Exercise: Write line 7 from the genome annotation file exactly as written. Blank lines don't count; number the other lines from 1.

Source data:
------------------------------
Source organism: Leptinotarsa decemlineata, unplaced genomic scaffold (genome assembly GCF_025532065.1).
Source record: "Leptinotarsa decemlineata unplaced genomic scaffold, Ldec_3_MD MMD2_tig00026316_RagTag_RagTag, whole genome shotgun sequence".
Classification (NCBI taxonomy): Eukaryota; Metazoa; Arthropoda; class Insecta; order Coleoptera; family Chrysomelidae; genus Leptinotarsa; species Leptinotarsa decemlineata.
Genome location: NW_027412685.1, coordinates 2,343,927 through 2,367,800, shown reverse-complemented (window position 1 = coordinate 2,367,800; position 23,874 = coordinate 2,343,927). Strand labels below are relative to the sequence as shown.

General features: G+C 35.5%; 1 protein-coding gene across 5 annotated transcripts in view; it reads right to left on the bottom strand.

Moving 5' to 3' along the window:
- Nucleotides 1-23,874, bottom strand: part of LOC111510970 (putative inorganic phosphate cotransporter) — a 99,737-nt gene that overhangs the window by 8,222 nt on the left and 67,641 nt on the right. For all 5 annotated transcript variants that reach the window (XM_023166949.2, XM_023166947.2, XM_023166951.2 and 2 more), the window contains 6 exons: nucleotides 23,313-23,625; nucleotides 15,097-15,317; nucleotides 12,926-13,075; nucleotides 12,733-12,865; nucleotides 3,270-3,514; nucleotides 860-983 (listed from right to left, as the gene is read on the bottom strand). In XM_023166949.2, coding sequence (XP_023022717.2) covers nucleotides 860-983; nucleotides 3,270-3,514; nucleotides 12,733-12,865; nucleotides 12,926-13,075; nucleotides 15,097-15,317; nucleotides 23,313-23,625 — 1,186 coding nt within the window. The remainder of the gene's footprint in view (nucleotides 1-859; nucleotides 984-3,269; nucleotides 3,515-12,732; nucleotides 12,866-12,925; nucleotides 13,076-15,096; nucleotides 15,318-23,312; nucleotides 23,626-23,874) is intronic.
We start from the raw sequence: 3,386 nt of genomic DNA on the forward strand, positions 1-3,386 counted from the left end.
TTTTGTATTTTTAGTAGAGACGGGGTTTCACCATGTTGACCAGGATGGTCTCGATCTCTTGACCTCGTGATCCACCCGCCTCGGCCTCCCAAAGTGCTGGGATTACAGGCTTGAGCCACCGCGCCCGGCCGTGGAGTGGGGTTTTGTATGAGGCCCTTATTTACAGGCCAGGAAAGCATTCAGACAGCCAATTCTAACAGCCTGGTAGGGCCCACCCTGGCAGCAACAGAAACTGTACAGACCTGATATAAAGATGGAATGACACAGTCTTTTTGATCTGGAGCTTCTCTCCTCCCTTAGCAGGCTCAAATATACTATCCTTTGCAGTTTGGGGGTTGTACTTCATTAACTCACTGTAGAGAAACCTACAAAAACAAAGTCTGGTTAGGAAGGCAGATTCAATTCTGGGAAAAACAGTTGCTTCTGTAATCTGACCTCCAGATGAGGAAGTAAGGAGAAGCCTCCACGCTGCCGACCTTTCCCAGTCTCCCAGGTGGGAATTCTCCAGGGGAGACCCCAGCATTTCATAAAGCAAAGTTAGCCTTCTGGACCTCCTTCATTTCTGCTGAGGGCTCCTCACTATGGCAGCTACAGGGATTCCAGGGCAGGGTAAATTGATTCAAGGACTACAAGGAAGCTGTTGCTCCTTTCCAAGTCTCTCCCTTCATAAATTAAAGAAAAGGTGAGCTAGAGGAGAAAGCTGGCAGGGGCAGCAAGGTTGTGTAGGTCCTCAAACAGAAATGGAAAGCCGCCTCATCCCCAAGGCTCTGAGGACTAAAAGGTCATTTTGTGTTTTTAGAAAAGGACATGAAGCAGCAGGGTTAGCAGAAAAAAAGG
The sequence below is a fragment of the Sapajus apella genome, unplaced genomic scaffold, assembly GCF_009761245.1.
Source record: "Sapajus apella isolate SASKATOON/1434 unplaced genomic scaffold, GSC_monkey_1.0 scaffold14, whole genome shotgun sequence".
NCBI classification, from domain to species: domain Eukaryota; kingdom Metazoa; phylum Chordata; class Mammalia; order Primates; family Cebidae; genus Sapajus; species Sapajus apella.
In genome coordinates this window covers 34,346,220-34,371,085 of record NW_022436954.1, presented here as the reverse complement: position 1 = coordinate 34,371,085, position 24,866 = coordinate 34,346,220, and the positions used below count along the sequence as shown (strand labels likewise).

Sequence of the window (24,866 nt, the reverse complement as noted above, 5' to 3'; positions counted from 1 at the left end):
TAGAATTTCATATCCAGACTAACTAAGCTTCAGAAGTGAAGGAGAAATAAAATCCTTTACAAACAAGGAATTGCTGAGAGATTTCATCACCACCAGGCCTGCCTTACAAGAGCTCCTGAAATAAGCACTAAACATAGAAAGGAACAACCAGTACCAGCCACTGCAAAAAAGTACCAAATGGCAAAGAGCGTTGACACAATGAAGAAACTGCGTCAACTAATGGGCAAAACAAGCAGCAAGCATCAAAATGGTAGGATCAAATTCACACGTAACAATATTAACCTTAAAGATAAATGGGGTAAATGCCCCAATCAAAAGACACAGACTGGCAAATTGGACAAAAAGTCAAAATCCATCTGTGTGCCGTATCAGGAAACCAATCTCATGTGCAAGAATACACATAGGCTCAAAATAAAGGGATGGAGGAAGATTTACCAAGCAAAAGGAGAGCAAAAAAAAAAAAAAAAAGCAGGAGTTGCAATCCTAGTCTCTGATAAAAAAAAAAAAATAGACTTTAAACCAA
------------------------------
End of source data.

- Nucleotides 1-23,874, bottom strand: part of LOC111510970 (putative inorganic phosphate cotransporter) — a 99,737-nt gene that overhangs the window by 8,222 nt on the left and 67,641 nt on the right. For all 5 annotated transcript variants that reach the window (XM_023166949.2, XM_023166947.2, XM_023166951.2 and 2 more), the window contains 6 exons: nucleotides 23,313-23,625; nucleotides 15,097-15,317; nucleotides 12,926-13,075; nucleotides 12,733-12,865; nucleotides 3,270-3,514; nucleotides 860-983 (listed from right to left, as the gene is read on the bottom strand). In XM_023166949.2, coding sequence (XP_023022717.2) covers nucleotides 860-983; nucleotides 3,270-3,514; nucleotides 12,733-12,865; nucleotides 12,926-13,075; nucleotides 15,097-15,317; nucleotides 23,313-23,625 — 1,186 coding nt within the window. The remainder of the gene's footprint in view (nucleotides 1-859; nucleotides 984-3,269; nucleotides 3,515-12,732; nucleotides 12,866-12,925; nucleotides 13,076-15,096; nucleotides 15,318-23,312; nucleotides 23,626-23,874) is intronic.